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Psoriasis is a skin condition that can be present at all ages. Psoriasis is for life, but the impact it has on people’s lives varies enormously. The varying degrees of severity result in different needs and challenges. Treatments are available to control skin symptoms; however, treatments that work for adults may not necessarily work best for children or young people with psoriasis, who also need to manage their condition during various stages of development (i.e., puberty). Children and young people with psoriasis need to feel well enough to participate in social activities; this might involve missing days at school or restricting their participation in sports or other activities.
Psoriasis is a chronic, lifelong skin condition characterized by red, itchy patches that can appear anywhere on the body. The patches are often covered with silvery scales, which sometimes fall off. Psoriasis may affect the nails and joints as well as the skin. People of all ages can have psoriasis, though it usually first develops between 15-35. While older people are more likely to have milder forms of psoriasis that involve minimal discomfort or impact daily living, young children may experience severe itching and scratching, leading to significant weight loss, bleeding, infections or scarring.
Adolescents who develop moderate to severe psoriasis have an increased risk for depression. This is at least partly due to substantial effects on functioning, self-esteem, and appearance when these issues are critical in social development. It is therefore essential to address these concerns in an open and empathetic manner. The presence of psoriasis in children or adolescents can provoke significant anxiety in their families, leading to overprotectiveness. Therefore, parents and caregivers need to receive appropriate diagnoses, prognoses, treatment options, coping strategies, and available self-help techniques.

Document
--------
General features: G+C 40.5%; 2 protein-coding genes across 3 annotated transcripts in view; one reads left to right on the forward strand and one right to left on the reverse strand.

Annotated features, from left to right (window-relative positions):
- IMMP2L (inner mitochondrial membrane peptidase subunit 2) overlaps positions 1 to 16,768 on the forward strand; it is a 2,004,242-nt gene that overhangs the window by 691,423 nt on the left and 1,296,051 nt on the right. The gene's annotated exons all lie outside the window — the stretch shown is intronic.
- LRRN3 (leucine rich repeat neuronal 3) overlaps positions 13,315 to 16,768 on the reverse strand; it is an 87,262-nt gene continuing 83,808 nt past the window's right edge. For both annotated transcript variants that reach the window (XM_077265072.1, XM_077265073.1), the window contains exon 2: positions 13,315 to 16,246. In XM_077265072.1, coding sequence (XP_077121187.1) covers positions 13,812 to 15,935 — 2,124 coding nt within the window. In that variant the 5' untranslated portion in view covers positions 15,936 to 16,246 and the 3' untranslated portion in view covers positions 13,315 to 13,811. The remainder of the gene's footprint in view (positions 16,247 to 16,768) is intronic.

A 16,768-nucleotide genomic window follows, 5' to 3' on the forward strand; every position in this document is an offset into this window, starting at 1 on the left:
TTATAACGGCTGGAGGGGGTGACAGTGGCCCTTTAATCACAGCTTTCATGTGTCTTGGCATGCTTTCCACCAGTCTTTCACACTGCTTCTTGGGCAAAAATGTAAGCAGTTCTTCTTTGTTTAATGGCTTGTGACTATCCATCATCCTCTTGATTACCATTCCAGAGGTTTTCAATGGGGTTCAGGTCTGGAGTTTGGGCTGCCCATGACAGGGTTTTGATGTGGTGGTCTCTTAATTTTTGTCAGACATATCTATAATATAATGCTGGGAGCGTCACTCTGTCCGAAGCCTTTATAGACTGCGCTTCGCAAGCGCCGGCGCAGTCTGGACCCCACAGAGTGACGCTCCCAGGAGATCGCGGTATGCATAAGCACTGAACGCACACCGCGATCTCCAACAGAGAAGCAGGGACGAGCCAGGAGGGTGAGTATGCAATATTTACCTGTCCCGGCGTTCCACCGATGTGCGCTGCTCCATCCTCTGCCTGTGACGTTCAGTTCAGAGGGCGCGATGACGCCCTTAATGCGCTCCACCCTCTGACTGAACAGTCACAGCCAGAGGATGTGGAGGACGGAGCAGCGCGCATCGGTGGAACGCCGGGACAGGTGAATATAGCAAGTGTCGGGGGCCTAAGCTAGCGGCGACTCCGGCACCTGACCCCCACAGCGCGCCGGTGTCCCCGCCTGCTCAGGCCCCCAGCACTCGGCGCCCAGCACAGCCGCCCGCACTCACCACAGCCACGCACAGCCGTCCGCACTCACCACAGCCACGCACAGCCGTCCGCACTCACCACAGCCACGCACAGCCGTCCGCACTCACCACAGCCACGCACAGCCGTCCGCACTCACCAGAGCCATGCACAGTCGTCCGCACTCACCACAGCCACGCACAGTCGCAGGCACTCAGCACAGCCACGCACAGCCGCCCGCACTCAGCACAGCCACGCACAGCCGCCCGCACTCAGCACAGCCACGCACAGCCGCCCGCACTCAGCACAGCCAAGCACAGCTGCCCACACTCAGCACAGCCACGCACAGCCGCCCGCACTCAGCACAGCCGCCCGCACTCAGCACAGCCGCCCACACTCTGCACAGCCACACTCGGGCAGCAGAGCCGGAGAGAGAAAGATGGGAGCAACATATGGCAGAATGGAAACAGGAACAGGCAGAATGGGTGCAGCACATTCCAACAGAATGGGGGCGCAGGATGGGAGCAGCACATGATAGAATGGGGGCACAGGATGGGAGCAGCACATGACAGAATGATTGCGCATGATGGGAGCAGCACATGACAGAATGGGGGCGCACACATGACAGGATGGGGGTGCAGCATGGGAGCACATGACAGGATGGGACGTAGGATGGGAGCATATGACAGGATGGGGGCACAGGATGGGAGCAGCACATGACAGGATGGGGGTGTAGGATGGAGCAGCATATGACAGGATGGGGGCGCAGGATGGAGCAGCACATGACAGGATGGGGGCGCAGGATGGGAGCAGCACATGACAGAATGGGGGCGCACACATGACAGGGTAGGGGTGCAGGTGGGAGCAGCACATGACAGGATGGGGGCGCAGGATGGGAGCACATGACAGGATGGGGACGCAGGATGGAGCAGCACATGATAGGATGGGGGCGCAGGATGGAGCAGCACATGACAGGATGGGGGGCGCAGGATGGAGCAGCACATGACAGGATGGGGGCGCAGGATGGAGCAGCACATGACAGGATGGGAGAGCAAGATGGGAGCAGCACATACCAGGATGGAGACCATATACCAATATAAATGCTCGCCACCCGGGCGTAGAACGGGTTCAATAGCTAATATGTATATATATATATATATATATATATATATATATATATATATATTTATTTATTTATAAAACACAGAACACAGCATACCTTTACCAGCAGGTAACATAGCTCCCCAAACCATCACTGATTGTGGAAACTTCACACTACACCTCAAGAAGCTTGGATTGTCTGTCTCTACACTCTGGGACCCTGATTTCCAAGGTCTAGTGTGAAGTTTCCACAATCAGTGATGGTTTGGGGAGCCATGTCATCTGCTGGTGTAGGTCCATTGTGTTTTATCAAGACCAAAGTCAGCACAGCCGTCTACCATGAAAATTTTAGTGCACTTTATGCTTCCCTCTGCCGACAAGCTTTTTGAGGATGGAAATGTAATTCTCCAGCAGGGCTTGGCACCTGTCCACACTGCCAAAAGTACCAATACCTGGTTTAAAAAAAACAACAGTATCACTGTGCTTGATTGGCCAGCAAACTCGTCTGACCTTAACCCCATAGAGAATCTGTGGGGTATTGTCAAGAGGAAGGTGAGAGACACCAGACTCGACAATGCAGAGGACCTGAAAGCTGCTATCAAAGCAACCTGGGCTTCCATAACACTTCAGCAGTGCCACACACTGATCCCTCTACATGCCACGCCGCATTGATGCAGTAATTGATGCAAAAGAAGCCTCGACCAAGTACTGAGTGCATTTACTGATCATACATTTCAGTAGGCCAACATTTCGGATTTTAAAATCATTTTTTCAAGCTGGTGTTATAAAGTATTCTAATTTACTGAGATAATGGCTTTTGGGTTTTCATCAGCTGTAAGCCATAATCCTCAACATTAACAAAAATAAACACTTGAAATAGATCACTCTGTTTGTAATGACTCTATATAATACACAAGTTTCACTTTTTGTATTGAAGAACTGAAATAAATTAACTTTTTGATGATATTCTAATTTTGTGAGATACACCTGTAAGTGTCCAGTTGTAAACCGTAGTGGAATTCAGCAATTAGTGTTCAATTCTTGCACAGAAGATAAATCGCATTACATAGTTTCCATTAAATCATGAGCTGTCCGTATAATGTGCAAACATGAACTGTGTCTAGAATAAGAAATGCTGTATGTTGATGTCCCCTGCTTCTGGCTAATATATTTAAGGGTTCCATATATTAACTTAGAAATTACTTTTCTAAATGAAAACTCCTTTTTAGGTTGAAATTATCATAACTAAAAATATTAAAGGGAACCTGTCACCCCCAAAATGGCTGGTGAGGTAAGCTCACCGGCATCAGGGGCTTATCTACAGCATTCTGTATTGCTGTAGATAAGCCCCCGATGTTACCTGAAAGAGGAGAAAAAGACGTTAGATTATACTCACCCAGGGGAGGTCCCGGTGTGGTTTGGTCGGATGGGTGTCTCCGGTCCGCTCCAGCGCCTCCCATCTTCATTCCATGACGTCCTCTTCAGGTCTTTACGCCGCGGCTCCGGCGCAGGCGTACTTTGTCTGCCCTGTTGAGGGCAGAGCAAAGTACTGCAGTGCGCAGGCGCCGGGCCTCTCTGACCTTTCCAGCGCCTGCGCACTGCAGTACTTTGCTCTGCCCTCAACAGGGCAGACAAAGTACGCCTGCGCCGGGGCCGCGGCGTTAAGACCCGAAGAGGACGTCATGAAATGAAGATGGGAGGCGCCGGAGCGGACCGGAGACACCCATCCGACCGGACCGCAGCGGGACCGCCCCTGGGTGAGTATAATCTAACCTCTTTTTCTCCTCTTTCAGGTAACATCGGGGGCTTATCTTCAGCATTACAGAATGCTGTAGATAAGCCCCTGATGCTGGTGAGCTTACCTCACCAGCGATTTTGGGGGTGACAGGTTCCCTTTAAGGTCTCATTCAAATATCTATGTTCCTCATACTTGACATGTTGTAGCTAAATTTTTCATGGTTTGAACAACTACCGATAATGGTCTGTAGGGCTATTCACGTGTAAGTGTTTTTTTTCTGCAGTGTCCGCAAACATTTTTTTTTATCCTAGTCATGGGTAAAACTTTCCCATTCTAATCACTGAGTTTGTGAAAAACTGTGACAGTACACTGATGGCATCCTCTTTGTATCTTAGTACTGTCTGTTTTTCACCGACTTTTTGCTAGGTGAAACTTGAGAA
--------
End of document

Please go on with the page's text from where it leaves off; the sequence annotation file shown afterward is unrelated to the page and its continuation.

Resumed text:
Childhood psoriasis and management:
Children and adolescents may be less likely than adults to complain of pain or itching, so the psoriasis condition often goes unnoticed. Mild psoriasis in children can manifest as barely visible red spots, while more severe cases involve thick, reddened plaques and silvery scales on knees and elbows. Most children with mild forms of psoriasis grow out of their symptoms by adulthood, but about 10 percent will have persistent disease into adulthood.